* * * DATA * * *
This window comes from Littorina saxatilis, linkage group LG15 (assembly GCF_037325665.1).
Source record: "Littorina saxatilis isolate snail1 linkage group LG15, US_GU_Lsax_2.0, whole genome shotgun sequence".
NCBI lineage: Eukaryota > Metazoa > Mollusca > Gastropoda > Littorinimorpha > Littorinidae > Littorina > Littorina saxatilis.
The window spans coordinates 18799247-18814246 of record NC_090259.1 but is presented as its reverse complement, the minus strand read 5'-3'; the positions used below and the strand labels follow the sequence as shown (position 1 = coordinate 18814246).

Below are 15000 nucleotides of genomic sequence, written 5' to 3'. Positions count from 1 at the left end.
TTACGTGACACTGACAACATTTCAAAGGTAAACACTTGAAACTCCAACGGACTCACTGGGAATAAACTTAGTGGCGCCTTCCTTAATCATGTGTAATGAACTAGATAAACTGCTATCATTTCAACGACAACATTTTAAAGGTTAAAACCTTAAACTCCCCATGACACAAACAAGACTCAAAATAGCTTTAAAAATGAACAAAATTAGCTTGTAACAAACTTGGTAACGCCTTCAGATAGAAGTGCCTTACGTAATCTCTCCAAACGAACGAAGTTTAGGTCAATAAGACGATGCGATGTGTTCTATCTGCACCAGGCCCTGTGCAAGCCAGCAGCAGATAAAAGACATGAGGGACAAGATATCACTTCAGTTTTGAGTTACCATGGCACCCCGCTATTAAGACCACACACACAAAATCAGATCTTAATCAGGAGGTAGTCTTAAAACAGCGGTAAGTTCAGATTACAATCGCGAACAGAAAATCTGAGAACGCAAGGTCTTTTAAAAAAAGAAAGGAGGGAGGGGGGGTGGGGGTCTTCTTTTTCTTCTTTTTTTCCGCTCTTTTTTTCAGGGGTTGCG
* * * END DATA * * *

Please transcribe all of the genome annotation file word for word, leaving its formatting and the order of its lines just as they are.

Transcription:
This window comes from Littorina saxatilis, linkage group LG15 (assembly GCF_037325665.1).
Source record: "Littorina saxatilis isolate snail1 linkage group LG15, US_GU_Lsax_2.0, whole genome shotgun sequence".
NCBI lineage: Eukaryota > Metazoa > Mollusca > Gastropoda > Littorinimorpha > Littorinidae > Littorina > Littorina saxatilis.
The window spans coordinates 18799247-18814246 of record NC_090259.1 but is presented as its reverse complement, the minus strand read 5'-3'; the positions used below and the strand labels follow the sequence as shown (position 1 = coordinate 18814246).

Below are 15000 nucleotides of genomic sequence, written 5' to 3'. Positions count from 1 at the left end.
TTACGTGACACTGACAACATTTCAAAGGTAAACACTTGAAACTCCAACGGACTCACTGGGAATAAACTTAGTGGCGCCTTCCTTAATCATGTGTAATGAACTAGATAAACTGCTATCATTTCAACGACAACATTTTAAAGGTTAAAACCTTAAACTCCCCATGACACAAACAAGACTCAAAATAGCTTTAAAAATGAACAAAATTAGCTTGTAACAAACTTGGTAACGCCTTCAGATAGAAGTGCCTTACGTAATCTCTCCAAACGAACGAAGTTTAGGTCAATAAGACGATGCGATGTGTTCTATCTGCACCAGGCCCTGTGCAAGCCAGCAGCAGATAAAAGACATGAGGGACAAGATATCACTTCAGTTTTGAGTTACCATGGCACCCCGCTATTAAGACCACACACACAAAATCAGATCTTAATCAGGAGGTAGTCTTAAAACAGCGGTAAGTTCAGATTACAATCGCGAACAGAAAATCTGAGAACGCAAGGTCTTTTAAAAAAAGAAAGGAGGGAGGGGGGGTGGGGGTCTTCTTTTTCTTCTTTTTTTCCGCTCTTTTTTTCAGGGGTTGCG